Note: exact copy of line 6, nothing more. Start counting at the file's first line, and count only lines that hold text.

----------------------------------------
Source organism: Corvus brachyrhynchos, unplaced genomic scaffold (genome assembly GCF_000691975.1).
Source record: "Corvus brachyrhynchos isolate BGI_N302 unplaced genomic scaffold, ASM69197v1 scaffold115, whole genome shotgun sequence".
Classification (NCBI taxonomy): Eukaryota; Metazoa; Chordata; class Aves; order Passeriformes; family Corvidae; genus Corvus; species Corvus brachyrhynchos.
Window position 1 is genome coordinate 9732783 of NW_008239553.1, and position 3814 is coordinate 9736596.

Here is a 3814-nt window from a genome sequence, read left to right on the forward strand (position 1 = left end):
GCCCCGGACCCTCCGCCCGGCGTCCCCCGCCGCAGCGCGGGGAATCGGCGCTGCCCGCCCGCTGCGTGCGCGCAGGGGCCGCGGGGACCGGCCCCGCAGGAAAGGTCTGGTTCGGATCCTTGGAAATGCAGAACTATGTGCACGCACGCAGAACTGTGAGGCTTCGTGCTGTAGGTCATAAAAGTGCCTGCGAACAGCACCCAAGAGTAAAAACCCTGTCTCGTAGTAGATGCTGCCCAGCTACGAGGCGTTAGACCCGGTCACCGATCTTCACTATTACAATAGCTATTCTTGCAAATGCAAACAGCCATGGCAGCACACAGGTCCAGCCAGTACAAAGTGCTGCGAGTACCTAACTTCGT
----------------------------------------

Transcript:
GCCCCGGACCCTCCGCCCGGCGTCCCCCGCCGCAGCGCGGGGAATCGGCGCTGCCCGCCCGCTGCGTGCGCGCAGGGGCCGCGGGGACCGGCCCCGCAGGAAAGGTCTGGTTCGGATCCTTGGAAATGCAGAACTATGTGCACGCACGCAGAACTGTGAGGCTTCGTGCTGTAGGTCATAAAAGTGCCTGCGAACAGCACCCAAGAGTAAAAACCCTGTCTCGTAGTAGATGCTGCCCAGCTACGAGGCGTTAGACCCGGTCACCGATCTTCACTATTACAATAGCTATTCTTGCAAATGCAAACAGCCATGGCAGCACACAGGTCCAGCCAGTACAAAGTGCTGCGAGTACCTAACTTCGT